– Drain soaking liquid and cover beans with clean water to cook.

– Simmer on low heat completely covered with water until al dente, rapid boiling causes the skin to fall off and the beans to break apart.

– Add salt after cooking. They will double in size after cooking.

One of my all-time favorites are chick peas, they are very versatile and are used through the world. Try making homemade hummus or use in your favorite stew or salads.

Butternut Squash Farro Risotto with Brussel Sprouts                          

Makes 8 servings

For the Roasted Butternut Squash

  • 2 cups finely diced butternut
  • 1/8 teaspoon extra olive oil in spritzer bottle
  • 1/2 teaspoon ground nutmeg
  • 1 teaspoon finely chopped fresh oregano

For the Risotto

  • 1/8 teaspoon extra olive oil in spritzer bottle
  • 1/4 cup diced onions
  • 1 cup farro
  • 1/2 cup white wine (reduced to 1 tbsp.)
  • 3 tablespoons shredded Parmesan cheese

Finishing Risotto

  • 2 teaspoons extra olive oil in spritzer bottle
  • 2 cups fresh, peeled Brussel sprouts petals
  • 2 cups roasted butternut squash from above

For the Roasted Squash: Pre-heat oven to 425F. Place squash on baking pan, mist with olive oil and sprinkle with nutmeg and fresh oregano. Roast in oven for 5 minutes to just soften and lightly brown.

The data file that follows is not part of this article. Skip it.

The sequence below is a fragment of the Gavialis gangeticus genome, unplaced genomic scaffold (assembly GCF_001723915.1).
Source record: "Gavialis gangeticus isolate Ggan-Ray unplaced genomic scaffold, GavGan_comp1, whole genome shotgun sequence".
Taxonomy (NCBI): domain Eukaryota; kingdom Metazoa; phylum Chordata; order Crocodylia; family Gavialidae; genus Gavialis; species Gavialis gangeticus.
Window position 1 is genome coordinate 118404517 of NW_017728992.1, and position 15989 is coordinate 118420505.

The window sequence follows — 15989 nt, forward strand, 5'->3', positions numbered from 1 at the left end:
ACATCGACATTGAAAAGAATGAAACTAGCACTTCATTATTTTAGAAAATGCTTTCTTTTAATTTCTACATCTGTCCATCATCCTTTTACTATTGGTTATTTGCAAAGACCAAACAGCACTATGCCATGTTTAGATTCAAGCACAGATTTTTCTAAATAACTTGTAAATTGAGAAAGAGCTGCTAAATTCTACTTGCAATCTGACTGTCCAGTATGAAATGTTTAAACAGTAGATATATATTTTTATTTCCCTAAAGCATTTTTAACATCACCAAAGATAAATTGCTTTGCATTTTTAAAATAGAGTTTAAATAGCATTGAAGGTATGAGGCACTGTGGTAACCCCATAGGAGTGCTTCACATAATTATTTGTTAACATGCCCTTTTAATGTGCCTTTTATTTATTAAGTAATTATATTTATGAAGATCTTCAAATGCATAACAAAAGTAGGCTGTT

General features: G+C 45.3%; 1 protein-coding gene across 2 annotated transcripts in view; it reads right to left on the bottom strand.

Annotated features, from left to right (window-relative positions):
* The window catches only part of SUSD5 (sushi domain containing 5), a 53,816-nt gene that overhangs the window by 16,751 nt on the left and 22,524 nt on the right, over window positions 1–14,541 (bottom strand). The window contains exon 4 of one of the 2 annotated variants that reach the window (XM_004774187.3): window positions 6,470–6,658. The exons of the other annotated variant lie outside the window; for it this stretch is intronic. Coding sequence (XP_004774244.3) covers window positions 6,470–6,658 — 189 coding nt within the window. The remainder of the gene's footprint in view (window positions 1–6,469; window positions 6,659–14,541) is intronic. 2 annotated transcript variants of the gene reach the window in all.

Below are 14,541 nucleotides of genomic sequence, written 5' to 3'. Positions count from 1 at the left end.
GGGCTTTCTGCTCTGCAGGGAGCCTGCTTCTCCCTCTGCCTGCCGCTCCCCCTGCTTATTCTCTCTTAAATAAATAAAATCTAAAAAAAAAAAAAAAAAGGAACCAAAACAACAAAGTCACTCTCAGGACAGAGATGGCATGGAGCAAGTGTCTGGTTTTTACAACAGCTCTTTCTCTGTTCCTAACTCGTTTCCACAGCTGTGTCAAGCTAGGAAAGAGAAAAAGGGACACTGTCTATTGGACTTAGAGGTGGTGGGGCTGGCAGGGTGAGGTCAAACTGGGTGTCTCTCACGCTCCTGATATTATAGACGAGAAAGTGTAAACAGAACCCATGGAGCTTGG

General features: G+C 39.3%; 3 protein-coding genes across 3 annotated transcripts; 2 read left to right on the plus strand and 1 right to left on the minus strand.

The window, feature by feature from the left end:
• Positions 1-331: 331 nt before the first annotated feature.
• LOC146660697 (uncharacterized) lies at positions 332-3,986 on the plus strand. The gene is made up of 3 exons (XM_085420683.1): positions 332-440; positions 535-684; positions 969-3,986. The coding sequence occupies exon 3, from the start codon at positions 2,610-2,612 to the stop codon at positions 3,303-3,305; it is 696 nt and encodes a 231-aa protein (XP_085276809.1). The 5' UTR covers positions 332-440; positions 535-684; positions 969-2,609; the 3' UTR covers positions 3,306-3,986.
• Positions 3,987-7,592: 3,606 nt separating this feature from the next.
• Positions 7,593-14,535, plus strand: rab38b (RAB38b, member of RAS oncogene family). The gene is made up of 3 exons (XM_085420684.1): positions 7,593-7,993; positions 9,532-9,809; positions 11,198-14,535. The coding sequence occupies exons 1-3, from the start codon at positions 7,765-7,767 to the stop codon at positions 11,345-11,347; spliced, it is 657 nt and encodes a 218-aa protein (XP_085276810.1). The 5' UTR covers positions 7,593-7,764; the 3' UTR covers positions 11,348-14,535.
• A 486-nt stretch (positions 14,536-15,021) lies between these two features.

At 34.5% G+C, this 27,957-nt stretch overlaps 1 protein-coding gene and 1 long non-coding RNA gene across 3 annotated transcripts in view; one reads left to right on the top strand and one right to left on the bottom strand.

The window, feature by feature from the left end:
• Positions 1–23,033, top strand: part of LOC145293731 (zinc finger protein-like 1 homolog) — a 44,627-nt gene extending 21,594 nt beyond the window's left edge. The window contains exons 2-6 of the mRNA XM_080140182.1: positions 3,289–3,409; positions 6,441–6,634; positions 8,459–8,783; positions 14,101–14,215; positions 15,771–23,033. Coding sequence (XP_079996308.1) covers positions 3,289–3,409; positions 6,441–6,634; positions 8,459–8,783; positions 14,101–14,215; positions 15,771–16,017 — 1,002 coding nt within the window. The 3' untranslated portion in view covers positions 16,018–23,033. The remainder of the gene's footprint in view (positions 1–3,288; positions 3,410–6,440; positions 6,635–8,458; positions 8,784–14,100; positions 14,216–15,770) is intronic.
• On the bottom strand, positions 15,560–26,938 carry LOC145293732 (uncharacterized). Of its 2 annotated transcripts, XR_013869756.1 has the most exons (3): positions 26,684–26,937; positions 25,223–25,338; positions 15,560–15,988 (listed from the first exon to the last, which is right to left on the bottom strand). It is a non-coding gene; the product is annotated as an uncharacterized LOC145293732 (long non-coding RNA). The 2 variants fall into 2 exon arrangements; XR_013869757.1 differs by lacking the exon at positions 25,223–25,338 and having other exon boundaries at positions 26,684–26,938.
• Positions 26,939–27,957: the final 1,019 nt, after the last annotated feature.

For the Broth: Heat a medium saucepot over medium high heat and mist with olive oil. Stir in onions and butternut squash and sauté until soft about 3-4 minutes. Deglaze with vegetable stock 1 tablespoon at a time if needed to prevent from sticking. Stir in vegetable stock. Bring contents to a boil. Reduce heat. Add nutmeg and oregano, simmer for an additional 10 minutes or until squash is soft. Carefully puree squash mixture until smooth using a high-speed blender.

For the Risotto: Pour broth in a medium saucepot, bring to boil and reduce heat to keep warm. Heat a large skillet over medium high heat. Mist pan with olive oil, stir in onions and sauté for 2-3 minutes. Stir in farro to toast and coat well with onions and olive oil. Stir continuously until onions are translucent, about 5-7 minutes. (Do not brown. If more moisture is needed add 1 tablespoon of stock). Stir in white wine and reduce until almost dry about 1 tablespoon. Stir in broth about ½ cup at a time and reduce heat to slow simmer to allow farro to absorb stock. Repeat cooking farro in this manner for about 20-25 minute until the farro is al dente. Stir in freshly grated parmesan to create creamy consistency, season with freshly grated nutmeg, salt and fresh pepper to taste. Divide among 8 serving plates.

To Finish Risotto: Heat large sauté pan over medium high heat. Mist pan with olive oil, add Brussel sprouts and sauté for 1-2 minutes. Stir in diced roasted butternut squash and spoon equally on top of risotto.

Per 1 serving:

Calories 196 |Protein 5g | Total Fat 3.5g | Saturated Fat: 1g | Carbs 38g | Dietary Fiber 4g| Cholesterol 2mg | Sodium: 712 mg

Written By:

Chef Cary Neff